6 Signs You’re Not Working Out Hard Enough
By Jen Cohen for Health
Although any kind of physical activity is better than nothing, some workout plans are better than others in terms of overall effectiveness.
While you may think you’re getting a good workout by spending an hour reading a magazine on the stationary bike, the truth is, if you’re leaving the gym with your make-up still perfectly intact, you’re probably not working hard enough.
But a fresh face isn’t the only way to tell you aren’t getting in a good gym session. If your workout isn’t working any more, one of these five reasons could be to blame.
1. You’re Not Monitoring Your Heart Rate
Whether you’re on a cardio machine or doing some high-intensity interval training (HIIT), your heart rate should fluctuate between 75% of your maximum when you’re just starting out, eventually building to 100%. (To roughly determine your maximum heart rate, subtract your age from 220). An easy way to track this is by using a heart-rate monitor that will let you know, in real time, where your heart is at.
Some people mistake sweating to be the only indicator of working out hard enough, when in reality some people may just be more prone to sweating than others. A heart-rate monitor is simply the most effective way to gauge your intensity level. These days they’re easy to come by and definitely worth the investment. But if you don’t have one, go old school and stop to check your pulse halfway through your workout.
2. You Can Hold A Conversation
A leisurely stroll with a friend is a nice way to pass the time, but not if you expect that activity to help you lose weight. To put it simply, if you can hold a conversation during your workout, you’re just not working hard enough. Short phrases, perhaps, but if you’re able to belt out Taylor Swift while jogging, you need to reassess your workout plan (and maybe your level of shamelessness).
3. You’re Not Even A Little Sore The Next Day
No pain, no gain. A good way to tell how hard you worked out is to wait 24 hours and see how you feel. When you exercise, you cause microscopic damage to your muscles. The muscles then adapt, repair themselves, and grow stronger.
Basically, you should feel moderate soreness after a workout; if not, you probably didn’t stimulate your muscle enough to get results. (But not so sore that you can’t go about your regular routine.) Give yourself a day in between to rest and rebuild those sore muscle groups while you work another, alternating days so you don’t overwork one particular group.
4. You Work Out At The Same Intensity All The Time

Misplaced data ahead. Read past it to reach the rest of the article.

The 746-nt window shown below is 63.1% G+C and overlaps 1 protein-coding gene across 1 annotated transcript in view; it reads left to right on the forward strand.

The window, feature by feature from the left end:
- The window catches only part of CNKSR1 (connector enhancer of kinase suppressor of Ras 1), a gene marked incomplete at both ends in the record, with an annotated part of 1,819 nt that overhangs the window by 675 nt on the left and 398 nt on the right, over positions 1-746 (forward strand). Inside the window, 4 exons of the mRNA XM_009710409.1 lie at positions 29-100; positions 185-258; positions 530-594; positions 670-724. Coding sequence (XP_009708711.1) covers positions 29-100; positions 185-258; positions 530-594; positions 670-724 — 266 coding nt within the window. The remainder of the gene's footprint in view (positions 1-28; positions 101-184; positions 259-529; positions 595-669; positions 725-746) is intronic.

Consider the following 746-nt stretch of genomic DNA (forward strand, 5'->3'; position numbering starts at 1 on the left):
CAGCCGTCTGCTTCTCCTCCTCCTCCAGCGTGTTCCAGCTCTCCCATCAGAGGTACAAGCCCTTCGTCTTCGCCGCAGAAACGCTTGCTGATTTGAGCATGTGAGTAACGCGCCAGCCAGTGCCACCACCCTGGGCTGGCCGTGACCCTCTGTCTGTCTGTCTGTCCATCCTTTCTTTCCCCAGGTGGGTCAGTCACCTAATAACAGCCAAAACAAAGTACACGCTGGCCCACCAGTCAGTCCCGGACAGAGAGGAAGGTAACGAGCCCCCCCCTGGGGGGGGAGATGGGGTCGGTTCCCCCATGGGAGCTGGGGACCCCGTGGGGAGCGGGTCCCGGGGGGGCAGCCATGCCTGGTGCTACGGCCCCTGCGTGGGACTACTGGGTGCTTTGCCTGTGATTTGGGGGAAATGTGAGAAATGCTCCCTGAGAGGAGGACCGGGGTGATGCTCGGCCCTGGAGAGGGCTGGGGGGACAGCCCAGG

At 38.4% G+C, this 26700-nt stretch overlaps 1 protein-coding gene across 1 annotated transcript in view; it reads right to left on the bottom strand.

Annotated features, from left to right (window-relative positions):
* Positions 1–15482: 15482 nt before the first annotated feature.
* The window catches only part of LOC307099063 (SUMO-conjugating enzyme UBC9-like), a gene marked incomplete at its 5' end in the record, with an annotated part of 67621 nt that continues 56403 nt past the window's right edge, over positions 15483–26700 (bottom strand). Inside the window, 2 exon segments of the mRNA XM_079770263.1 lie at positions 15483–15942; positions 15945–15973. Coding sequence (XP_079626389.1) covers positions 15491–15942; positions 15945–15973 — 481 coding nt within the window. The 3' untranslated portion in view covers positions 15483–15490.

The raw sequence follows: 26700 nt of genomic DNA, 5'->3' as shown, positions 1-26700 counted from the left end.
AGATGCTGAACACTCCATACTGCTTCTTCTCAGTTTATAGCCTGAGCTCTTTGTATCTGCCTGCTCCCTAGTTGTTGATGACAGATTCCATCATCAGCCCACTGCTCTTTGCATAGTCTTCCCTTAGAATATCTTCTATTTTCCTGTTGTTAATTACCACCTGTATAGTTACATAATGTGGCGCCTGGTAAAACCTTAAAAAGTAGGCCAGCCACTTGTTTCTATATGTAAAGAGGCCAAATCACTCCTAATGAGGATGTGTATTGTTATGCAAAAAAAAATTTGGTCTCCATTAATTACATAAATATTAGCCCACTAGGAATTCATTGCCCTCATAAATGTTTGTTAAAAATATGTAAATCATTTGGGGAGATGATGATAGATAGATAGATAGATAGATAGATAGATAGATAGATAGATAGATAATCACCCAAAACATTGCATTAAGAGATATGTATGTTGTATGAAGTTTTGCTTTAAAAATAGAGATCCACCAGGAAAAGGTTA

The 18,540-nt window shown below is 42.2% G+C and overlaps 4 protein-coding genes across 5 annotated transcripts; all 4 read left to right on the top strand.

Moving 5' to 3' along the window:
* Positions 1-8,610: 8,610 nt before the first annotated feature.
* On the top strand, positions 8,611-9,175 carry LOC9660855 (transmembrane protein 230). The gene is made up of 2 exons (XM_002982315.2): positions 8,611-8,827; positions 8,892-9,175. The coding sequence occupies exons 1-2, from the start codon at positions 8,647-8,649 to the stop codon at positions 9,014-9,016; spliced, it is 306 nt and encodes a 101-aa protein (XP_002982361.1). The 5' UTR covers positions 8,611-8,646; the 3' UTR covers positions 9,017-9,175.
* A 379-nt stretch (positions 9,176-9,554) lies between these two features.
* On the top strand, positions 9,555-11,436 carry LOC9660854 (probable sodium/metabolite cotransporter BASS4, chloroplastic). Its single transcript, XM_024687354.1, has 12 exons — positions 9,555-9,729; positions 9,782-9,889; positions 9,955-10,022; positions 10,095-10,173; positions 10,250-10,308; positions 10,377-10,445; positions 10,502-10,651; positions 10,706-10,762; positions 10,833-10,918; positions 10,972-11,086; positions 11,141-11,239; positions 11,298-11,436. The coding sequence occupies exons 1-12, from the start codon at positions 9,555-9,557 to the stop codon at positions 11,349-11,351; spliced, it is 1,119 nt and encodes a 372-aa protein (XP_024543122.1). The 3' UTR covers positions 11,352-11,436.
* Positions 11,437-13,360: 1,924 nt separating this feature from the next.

Once you’ve been on a workout plan for a while and aren’t becoming as sore or tired, it might be time to up the intensity. If you want to gain lean muscle mass and definition, start adding more weight; if you’re using lighter weights to tone up, add some extra repetitions (Instead of 10-15 reps, try 25).
If you’re doing cardio, try going a little faster or start incorporating more interval training into the mix. Because your body is constantly adapting, if you do the same thing over and over again, your body won’t be challenged enough to make a change. Be mindful that the more you work out, the more effort you’ll have to expend to keep making progress.
5. You’re Not Cross-Training
Not only do you need to change the intensity of your workout, but also the variety of what you’re doing. Get creative. Fit people don’t stick to one regimen, they cross train. If you’re doing the same set of squats and bicep curls day in and day out, you’re probably creating imbalances in your body (not to mention it’s just plain boring).
Don’t be afraid to mix it up. Force yourself to be uncomfortable. If you’re a runner, add some free weights. If you only lift weights, try adding some yoga or Pilates into your routine to balance out your body’s ratio of strength and flexibility. You don’t have to do everything all at once, but start by challenging your body to do something it’s not used to doing.
6. You’re Not Seeing Physical Changes
That’s not to say if you don’t see results after a week you should give up. After all, how long did it take for your body to get to where it is now?
But if you’ve been consistently working out and eating healthfully for more than a few months and you haven’t noticed even a slight physical change—be it a number on the scale or inches lost depending on your fitness goals—then you might need to reassess your routine. It should be a slow progression if you’re doing it the right way, but a progression nonetheless.